Towards a Cultural-Historical Theory of European Integration

Introduction

When we speak of European integration, we usually refer to the European Union (Wiener et.al., 2019). Yet, cultural-historically, this is only half the story. As Kiran Klaus Patel has emphasised (Patel 2013, 2018), the EU (and its predecessors) has been one organisation of European integration among many, such as the European Free Trade Area (EFTA), the Council of Europe, and the Organization for Security and Cooperation in Europe (OSCE). Patel’s narrative of ‘provincialising European union’ (Patel 2013) provides a new perspective as it describes the EU as a contested entity in a pluralistic spectrum of historically varying forms of European cooperation.

Avoiding an EU-centric and teleological explanation of European integration history is also useful for understanding the most recent history of the idea of Europe. According to Schmale (2018), the EU can be seen as an institutionalisation of core aspects of the modern idea of Europe, namely the rule of law, human rights, democracy, and human dignity. However, the EU has also to be interpreted in the broader history of Europe since 1945 (Judt 2005).

This shift in perspective has been discussed widely in European integration research (Patel 2013, 2018; Schmale 2008, 2018; Thiemeyer and Tölle 2011; Delanty 2013, 2018; Pasture 2015; Wintle 2009). Indeed, many scholars have worked on a more balanced theory of European integration history (Pichler 2016, 2018). Arguably, this new perspective requires a cultural-historical theory of European (Union) integration because the fundamental aspects in question (a deconstruction of EU-centrism; a more nuanced view of crisis; the balancing of aspects of disintegration and integration; and a re-evaluation of the EU’s alleged sui-generis character) are issues of cultural sense-making. Seen from this point of view, how has the EU shaped European identity (Schmale 2008, 2018)? Did it do so at all (Delanty 2018)? Does the crisis of European integration mean a crisis of European identity, too (Patel 2018)? Is the EU a cultural community of a sui-generis character (Thiemeyer and Tölle 2011; Patel 2013; Pichler 2018)?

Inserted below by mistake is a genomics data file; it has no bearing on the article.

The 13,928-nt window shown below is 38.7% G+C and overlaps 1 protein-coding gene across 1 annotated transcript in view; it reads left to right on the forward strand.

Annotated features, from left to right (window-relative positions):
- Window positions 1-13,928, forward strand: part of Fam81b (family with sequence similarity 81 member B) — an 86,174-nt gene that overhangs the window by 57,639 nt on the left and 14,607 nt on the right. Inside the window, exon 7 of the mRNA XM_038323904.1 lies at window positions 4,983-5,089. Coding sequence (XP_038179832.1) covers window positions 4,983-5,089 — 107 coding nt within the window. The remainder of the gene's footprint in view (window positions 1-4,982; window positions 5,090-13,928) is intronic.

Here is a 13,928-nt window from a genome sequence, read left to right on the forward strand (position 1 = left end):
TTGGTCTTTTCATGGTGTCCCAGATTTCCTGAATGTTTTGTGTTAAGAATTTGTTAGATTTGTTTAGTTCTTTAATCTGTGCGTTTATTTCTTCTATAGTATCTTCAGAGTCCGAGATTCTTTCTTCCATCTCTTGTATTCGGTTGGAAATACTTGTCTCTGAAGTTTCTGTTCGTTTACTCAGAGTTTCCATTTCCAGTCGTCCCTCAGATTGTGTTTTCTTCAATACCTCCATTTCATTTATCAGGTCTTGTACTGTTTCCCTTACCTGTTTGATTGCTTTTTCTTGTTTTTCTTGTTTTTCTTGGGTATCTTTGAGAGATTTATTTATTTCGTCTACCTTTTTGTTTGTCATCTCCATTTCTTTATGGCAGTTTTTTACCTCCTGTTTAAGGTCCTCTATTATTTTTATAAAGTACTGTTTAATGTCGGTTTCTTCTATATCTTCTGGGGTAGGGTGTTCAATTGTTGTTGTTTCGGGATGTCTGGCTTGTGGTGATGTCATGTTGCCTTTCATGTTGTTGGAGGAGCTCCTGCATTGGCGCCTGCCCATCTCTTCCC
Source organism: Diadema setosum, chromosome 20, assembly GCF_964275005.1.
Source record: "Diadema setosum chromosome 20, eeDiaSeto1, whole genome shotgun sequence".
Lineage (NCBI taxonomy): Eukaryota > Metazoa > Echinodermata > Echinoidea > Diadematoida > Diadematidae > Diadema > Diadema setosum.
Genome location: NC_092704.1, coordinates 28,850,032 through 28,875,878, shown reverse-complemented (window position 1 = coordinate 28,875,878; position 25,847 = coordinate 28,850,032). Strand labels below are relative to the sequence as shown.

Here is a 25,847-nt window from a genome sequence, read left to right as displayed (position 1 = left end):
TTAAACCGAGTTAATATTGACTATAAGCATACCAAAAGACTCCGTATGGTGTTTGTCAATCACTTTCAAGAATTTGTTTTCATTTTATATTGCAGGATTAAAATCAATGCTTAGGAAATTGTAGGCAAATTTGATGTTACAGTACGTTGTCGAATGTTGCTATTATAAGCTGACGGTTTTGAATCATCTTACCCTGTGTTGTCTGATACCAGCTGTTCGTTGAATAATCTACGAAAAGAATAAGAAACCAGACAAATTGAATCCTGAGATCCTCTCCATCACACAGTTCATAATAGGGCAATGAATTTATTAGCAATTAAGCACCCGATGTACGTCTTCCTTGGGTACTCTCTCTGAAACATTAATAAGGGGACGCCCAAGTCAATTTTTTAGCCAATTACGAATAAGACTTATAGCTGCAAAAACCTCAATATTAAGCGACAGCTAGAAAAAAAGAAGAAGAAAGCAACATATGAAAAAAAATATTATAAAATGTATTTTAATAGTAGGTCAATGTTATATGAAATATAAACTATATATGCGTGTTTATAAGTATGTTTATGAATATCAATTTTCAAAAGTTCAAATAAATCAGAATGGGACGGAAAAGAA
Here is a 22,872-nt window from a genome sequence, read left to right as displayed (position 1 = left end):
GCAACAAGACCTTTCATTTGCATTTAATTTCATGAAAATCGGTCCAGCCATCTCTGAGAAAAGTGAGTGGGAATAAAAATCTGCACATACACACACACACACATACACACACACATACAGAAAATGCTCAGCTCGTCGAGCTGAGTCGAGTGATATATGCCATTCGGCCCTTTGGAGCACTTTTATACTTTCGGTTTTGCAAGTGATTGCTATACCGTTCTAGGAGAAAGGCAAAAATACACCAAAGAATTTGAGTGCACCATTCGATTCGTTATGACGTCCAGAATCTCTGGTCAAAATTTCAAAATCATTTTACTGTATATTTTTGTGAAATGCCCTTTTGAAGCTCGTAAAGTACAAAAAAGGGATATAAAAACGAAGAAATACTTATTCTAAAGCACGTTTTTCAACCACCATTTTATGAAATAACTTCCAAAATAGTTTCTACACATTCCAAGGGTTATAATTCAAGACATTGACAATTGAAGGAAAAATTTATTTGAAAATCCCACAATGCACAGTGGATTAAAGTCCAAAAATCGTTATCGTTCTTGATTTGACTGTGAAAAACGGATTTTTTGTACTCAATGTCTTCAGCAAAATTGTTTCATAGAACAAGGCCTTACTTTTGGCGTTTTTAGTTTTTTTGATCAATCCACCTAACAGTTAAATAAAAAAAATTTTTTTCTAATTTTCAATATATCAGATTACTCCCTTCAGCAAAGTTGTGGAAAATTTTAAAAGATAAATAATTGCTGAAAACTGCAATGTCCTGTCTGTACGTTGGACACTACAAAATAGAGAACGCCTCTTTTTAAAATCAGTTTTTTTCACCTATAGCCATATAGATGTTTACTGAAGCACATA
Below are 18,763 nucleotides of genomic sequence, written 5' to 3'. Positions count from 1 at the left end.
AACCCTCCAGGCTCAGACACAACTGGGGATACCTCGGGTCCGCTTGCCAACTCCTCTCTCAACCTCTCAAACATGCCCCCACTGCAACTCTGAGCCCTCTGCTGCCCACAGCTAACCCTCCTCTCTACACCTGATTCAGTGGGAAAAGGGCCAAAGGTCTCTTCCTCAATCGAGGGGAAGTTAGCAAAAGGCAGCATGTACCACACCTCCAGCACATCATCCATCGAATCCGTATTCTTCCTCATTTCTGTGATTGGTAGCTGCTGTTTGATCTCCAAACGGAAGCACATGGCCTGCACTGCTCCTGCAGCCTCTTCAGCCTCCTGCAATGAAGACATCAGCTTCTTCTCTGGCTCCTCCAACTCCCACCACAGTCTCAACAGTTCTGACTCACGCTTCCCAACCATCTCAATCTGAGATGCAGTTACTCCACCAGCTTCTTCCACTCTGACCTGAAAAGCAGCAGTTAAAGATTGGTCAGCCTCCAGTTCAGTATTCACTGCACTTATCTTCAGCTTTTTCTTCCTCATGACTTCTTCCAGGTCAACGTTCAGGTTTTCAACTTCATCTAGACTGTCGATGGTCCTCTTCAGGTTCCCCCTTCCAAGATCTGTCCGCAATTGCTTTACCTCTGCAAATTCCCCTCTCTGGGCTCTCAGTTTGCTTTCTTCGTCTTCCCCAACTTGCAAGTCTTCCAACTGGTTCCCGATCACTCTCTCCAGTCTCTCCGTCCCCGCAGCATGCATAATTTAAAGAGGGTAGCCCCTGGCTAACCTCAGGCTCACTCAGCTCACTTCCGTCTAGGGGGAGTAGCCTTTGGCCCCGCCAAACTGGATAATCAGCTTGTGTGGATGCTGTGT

These questions have to be seen against the background of the ‘Cultural Turn’ (Bachmann-Medick 2016) and stand in contrast to older, essentialist cultural histories of Europe (Schmale 2016: 29-60). Scholars are now developing essential elements of such a cultural-historical theory. In the following, we will offer a concise introduction to these elements. We will conclude by summarising the state of the discussion and hope to identify open research questions.

Three Essential Elements of a Cultural-Historical Theory of European Integration

Explaining the European Union as a Cultural System

A cultural-historical theory must first explain the EU’s structure as a cultural system. The mentioned shift in perspective, perhaps even leading to a paradigm shift in integration theories (Wiener, Börzel and Risse, 2019), implies a re-evaluation of older EU theories. Assuming that the EU is not an ‘ever closer union’ or ‘community’, scholarship has to provide different interpretations. In this respect, Patel (2013: 663-670, 2018) speaks of a ‘synecdochic’ quality of the EU. In his view, it has managed to portray itself as the ‘gold standard’ of European integration in discourse – despite different realities (ibid.). This is an important finding because it deconstructs the sui-generis thesis. However, it does not offer an alternative description of the EU’s ‘nature’ and structure as a cultural system (Pichler 2018).